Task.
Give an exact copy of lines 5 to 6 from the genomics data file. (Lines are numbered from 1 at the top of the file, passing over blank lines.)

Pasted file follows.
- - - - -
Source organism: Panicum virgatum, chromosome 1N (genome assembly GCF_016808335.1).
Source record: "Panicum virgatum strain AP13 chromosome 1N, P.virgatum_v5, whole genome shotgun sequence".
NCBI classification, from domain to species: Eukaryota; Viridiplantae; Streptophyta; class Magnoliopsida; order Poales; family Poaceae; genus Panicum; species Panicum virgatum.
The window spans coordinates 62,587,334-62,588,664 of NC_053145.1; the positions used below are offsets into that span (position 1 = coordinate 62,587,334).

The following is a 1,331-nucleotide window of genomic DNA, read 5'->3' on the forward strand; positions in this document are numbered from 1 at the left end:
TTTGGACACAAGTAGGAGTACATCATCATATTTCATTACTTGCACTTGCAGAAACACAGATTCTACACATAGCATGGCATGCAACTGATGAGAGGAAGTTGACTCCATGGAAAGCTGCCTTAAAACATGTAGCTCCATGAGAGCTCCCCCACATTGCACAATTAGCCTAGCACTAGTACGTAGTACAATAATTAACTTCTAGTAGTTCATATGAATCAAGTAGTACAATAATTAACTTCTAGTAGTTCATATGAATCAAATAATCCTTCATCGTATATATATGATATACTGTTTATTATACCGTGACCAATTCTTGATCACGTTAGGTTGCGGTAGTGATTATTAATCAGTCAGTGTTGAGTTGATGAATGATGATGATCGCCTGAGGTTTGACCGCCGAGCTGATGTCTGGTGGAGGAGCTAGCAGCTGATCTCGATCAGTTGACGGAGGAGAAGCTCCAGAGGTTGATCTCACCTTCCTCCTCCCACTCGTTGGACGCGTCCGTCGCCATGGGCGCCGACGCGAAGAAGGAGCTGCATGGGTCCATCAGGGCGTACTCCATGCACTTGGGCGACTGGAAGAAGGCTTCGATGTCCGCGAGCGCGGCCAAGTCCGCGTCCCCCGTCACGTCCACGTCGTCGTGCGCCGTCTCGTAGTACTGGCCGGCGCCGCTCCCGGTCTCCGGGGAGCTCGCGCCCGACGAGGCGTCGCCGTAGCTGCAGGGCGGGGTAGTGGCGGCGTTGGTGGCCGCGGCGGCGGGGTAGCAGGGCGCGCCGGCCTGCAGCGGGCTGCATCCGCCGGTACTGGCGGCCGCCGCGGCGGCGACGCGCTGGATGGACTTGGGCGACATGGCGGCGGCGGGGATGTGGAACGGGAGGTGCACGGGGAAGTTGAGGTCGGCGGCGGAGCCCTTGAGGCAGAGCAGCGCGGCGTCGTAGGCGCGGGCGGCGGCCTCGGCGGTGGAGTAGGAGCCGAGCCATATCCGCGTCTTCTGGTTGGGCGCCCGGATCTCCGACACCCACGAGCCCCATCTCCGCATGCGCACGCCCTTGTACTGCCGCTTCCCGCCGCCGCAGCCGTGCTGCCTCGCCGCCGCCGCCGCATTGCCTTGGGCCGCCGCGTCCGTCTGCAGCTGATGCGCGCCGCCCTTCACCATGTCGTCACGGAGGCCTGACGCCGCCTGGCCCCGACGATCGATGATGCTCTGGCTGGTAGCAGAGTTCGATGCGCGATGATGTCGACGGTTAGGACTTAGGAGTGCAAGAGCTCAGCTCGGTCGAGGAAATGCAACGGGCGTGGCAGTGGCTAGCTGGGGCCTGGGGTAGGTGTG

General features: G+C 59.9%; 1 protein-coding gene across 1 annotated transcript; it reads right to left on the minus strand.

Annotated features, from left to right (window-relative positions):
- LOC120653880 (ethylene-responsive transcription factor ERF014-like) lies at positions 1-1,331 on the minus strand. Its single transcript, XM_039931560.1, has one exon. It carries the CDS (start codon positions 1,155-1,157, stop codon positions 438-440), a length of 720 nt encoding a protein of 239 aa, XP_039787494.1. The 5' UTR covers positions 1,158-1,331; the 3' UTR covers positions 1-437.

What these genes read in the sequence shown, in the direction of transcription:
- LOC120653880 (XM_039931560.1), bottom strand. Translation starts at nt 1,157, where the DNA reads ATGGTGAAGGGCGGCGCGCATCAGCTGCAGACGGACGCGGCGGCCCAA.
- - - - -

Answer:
The following is a 1,331-nucleotide window of genomic DNA, read 5'->3' on the forward strand; positions in this document are numbered from 1 at the left end:
TTTGGACACAAGTAGGAGTACATCATCATATTTCATTACTTGCACTTGCAGAAACACAGATTCTACACATAGCATGGCATGCAACTGATGAGAGGAAGTTGACTCCATGGAAAGCTGCCTTAAAACATGTAGCTCCATGAGAGCTCCCCCACATTGCACAATTAGCCTAGCACTAGTACGTAGTACAATAATTAACTTCTAGTAGTTCATATGAATCAAGTAGTACAATAATTAACTTCTAGTAGTTCATATGAATCAAATAATCCTTCATCGTATATATATGATATACTGTTTATTATACCGTGACCAATTCTTGATCACGTTAGGTTGCGGTAGTGATTATTAATCAGTCAGTGTTGAGTTGATGAATGATGATGATCGCCTGAGGTTTGACCGCCGAGCTGATGTCTGGTGGAGGAGCTAGCAGCTGATCTCGATCAGTTGACGGAGGAGAAGCTCCAGAGGTTGATCTCACCTTCCTCCTCCCACTCGTTGGACGCGTCCGTCGCCATGGGCGCCGACGCGAAGAAGGAGCTGCATGGGTCCATCAGGGCGTACTCCATGCACTTGGGCGACTGGAAGAAGGCTTCGATGTCCGCGAGCGCGGCCAAGTCCGCGTCCCCCGTCACGTCCACGTCGTCGTGCGCCGTCTCGTAGTACTGGCCGGCGCCGCTCCCGGTCTCCGGGGAGCTCGCGCCCGACGAGGCGTCGCCGTAGCTGCAGGGCGGGGTAGTGGCGGCGTTGGTGGCCGCGGCGGCGGGGTAGCAGGGCGCGCCGGCCTGCAGCGGGCTGCATCCGCCGGTACTGGCGGCCGCCGCGGCGGCGACGCGCTGGATGGACTTGGGCGACATGGCGGCGGCGGGGATGTGGAACGGGAGGTGCACGGGGAAGTTGAGGTCGGCGGCGGAGCCCTTGAGGCAGAGCAGCGCGGCGTCGTAGGCGCGGGCGGCGGCCTCGGCGGTGGAGTAGGAGCCGAGCCATATCCGCGTCTTCTGGTTGGGCGCCCGGATCTCCGACACCCACGAGCCCCATCTCCGCATGCGCACGCCCTTGTACTGCCGCTTCCCGCCGCCGCAGCCGTGCTGCCTCGCCGCCGCCGCCGCATTGCCTTGGGCCGCCGCGTCCGTCTGCAGCTGATGCGCGCCGCCCTTCACCATGTCGTCACGGAGGCCTGACGCCGCCTGGCCCCGACGATCGATGATGCTCTGGCTGGTAGCAGAGTTCGATGCGCGATGATGTCGACGGTTAGGACTTAGGAGTGCAAGAGCTCAGCTCGGTCGAGGAAATGCAACGGGCGTGGCAGTGGCTAGCTGGGGCCTGGGGTAGGTGTG